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PIN how I find space in the most stressful days

Giving the gift of presence

Thich Nhat Hanh said

 

“The most precious gift we can offer others is our presence. When mindfulness embraces those we love, they will bloom like flowers.”

 

In today’s busy, multi-channel, multi-attention world, it’s rare that we give our full and undivided attention to others. We talk whilst preparing dinner or we watch movies whilst surfing on our phone. Slowly and silently the distance between us can increase until  all of a sudden we can turn to the person next to us and feel adrift or disconnected. We all crave connection with our fellow humans; especially those we love. Gifting our mindful presence can help to reduce that divide and bring us closer as well as allowing our loved ones to bloom in our unconditional love.
If you fancy bestowing your presence rather than presents upon your loved ones this Valentines Day here are 3 suggestions.

 

1. A shared experience in the present moment
Have you ever smelled a scent or listened to a song and been transported to a vivid memory? Strong, sensual (by that I mean activating one of your 5 senses) experiences have the ability to ground us in the present moment. Enjoying these together can really allow us to be present in each other’s company and let go of distractions. The sky is your limit here but examples would be:

  • Watching the stars
  • Trying new foods together
  • Listening to live music
  • Massage with aromatherapy oils
  • A nature walk

 

 

2. Deep listening
Listening deeply to others allows them to feel heard and understood; and ultimately loved. With deep listening we use our self awareness to let go of our own agenda and embrace all that the speaker has to communicate in the present moment. We’re not evaluating or categorising the content of what they say, we’re not thinking about what to say next and we’re not trying to make them feel better. We’re simply listening to and absorbing what is said. Perhaps with some reflective statements to ensure we understand what they’re saying.
You don’t have to sit down and ‘do’ deep listening (unless you want to). Just try to be mindful of the next time your loved one seems to have something to say or work through and remind yourself that this would be a good time to listen deeply to what they have to say.

 

“The listener’s job is simply to be present and by their presence to hold a space for the other person to explore their felt senses and chosen issues. It is not the listener’s job to “be helpful,” to problem-solve or commiserate or evaluate, but simply to be mindfully present, including being mindful of their own felt senses as they arise.” (mindful.org)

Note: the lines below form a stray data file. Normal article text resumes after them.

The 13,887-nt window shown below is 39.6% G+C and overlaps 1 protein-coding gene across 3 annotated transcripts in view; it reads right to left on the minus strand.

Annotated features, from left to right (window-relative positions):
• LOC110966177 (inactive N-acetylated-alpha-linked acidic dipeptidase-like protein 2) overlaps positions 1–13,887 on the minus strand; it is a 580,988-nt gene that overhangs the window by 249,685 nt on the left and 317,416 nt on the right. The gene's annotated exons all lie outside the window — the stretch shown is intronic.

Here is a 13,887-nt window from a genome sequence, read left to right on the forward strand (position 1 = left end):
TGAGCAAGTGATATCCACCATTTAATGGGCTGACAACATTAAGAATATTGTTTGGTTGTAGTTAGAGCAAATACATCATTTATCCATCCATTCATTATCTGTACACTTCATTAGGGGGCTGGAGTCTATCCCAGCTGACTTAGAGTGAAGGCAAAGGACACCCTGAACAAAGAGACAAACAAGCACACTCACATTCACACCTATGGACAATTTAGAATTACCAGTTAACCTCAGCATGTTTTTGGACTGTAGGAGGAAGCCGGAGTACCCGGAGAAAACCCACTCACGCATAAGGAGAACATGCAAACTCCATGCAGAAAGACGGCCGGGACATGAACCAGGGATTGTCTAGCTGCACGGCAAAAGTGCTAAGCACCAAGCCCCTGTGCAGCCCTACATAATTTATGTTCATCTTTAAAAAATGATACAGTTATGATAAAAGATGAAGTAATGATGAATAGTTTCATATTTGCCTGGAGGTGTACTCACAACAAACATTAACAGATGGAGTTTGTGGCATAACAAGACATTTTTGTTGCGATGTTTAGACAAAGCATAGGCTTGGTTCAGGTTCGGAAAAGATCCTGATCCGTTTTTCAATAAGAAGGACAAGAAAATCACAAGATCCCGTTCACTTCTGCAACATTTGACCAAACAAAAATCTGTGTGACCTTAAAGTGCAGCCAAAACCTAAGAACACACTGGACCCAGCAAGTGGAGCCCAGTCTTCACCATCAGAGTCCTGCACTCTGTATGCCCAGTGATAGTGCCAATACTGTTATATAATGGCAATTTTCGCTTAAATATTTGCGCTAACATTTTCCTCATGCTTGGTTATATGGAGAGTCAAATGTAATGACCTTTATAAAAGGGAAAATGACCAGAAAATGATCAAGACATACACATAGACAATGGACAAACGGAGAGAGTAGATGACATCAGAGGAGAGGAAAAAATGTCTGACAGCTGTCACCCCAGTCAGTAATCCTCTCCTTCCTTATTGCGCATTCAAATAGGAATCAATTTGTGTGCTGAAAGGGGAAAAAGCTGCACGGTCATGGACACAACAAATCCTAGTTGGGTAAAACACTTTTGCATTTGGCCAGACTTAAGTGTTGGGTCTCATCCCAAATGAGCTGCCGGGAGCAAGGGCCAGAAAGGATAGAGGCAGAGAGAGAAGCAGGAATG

If you want to learn more about deep listening there is a great article on mindful.org here.

 

3. The heart’s bulletin board
In her book ‘Only Love Today’, Rachel Macy Stafford talks about the heart’s bulletin board.

 

“Every human being, young or old, has a heart’s bulletin board. Every person needs safety, love and affirmation offered in terms he or she can understand.”

 

We are in charge of the messages we leave pinned on our loved one’s bulletin board. We can leave messages of love and affirmation that demonstrate our understanding of their unique qualities or we can leave messages charged with criticism, shame or anger. When we bring our mindful attention and presence to our loved ones, we can decide to offer soul building words that affirm our love for them.

 
I am grateful when you…
I notice that you…
Your eyes sparkle when you…
I enjoy when you…
You make my day better.

 
So there are my 3 suggestions for giving the gift of presence to your loved ones. If you have any more suggestions I’d love to hear about them! Just comment below.

 

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Mindful tips to improve relationships

Book Review: Only Love Today by Rachel Macy Stafford

I’ve been following Rachel’s blog The Hands Free Mama for a few years now and I’ve always adored her writing. It’s like the written equivalent of a hug from a friend. Her work is full of hope and inspiration for turning a bad day around without feeling sanctimonious or judgemental. I haven’t read any of her previous books so I was delighted to be given the chance to get a sneak preview of this one.

 

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I was somewhat surprised (and happy) to find that this isn’t a cover to cover read or a manual for mindful living. In the words of Rachel this is a “flip open, read-in-any-order book of daily encouragement designed to shift perspective and anchor us in love”. Each short passage of c. 2-3 pages tackles a specific theme and includes a short quote (great to write in a journal as a reminder), an encouraging passage based in experience and a suggested exercise for the day to help reinforce this shift in perspective. You could simply work your way through the book taking a passage each day, or you could just use the index to refer to relevant passages as and when needed.